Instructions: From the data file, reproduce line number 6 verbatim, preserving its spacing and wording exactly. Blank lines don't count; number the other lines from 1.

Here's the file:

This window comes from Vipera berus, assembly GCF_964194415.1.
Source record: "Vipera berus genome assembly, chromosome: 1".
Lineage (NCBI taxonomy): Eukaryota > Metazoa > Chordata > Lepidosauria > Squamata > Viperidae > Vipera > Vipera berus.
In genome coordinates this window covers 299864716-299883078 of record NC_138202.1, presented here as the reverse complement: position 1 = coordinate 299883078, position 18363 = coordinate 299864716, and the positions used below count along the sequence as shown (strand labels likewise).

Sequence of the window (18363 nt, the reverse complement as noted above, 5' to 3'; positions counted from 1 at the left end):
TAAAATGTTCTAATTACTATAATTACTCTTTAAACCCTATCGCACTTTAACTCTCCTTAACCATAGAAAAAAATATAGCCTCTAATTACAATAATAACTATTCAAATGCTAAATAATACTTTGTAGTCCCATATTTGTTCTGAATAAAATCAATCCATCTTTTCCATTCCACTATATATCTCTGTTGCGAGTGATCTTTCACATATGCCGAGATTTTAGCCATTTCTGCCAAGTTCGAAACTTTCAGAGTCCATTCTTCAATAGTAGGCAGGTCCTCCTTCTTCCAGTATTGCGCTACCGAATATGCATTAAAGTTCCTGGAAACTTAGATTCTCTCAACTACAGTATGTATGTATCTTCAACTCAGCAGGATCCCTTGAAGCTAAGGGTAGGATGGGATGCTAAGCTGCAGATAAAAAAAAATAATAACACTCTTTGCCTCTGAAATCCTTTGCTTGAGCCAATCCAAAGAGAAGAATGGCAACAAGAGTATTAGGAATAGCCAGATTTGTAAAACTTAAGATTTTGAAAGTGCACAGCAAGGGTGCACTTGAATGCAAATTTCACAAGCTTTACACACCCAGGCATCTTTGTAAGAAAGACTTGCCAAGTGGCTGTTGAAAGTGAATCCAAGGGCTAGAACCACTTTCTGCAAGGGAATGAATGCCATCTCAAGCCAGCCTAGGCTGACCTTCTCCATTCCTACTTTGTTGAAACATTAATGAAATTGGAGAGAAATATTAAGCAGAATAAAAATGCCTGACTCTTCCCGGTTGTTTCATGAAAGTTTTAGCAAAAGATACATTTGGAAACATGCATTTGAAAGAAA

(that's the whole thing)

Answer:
TAAAATGTTCTAATTACTATAATTACTCTTTAAACCCTATCGCACTTTAACTCTCCTTAACCATAGAAAAAAATATAGCCTCTAATTACAATAATAACTATTCAAATGCTAAATAATACTTTGTAGTCCCATATTTGTTCTGAATAAAATCAATCCATCTTTTCCATTCCACTATATATCTCTGTTGCGAGTGATCTTTCACATATGCCGAGATTTTAGCCATTTCTGCCAAGTTCGAAACTTTCAGAGTCCATTCTTCAATAGTAGGCAGGTCCTCCTTCTTCCAGTATTGCGCTACCGAATATGCATTAAAGTTCCTGGAAACTTAGATTCTCTCAACTACAGTATGTATGTATCTTCAACTCAGCAGGATCCCTTGAAGCTAAGGGTAGGATGGGATGCTAAGCTGCAGATAAAAAAAAATAATAACACTCTTTGCCTCTGAAATCCTTTGCTTGAGCCAATCCAAAGAGAAGAATGGCAACAAGAGTATTAGGAATAGCCAGATTTGTAAAACTTAAGATTTTGAAAGTGCACAGCAAGGGTGCACTTGAATGCAAATTTCACAAGCTTTACACACCCAGGCATCTTTGTAAGAAAGACTTGCCAAGTGGCTGTTGAAAGTGAATCCAAGGGCTAGAACCACTTTCTGCAAGGGAATGAATGCCATCTCAAGCCAGCCTAGGCTGACCTTCTCCATTCCTACTTTGTTGAAACATTAATGAAATTGGAGAGAAATATTAAGCAGAATAAAAATGCCTGACTCTTCCCGGTTGTTTCATGAAAGTTTTAGCAAAAGATACATTTGGAAACATGCATTTGAAAGAAA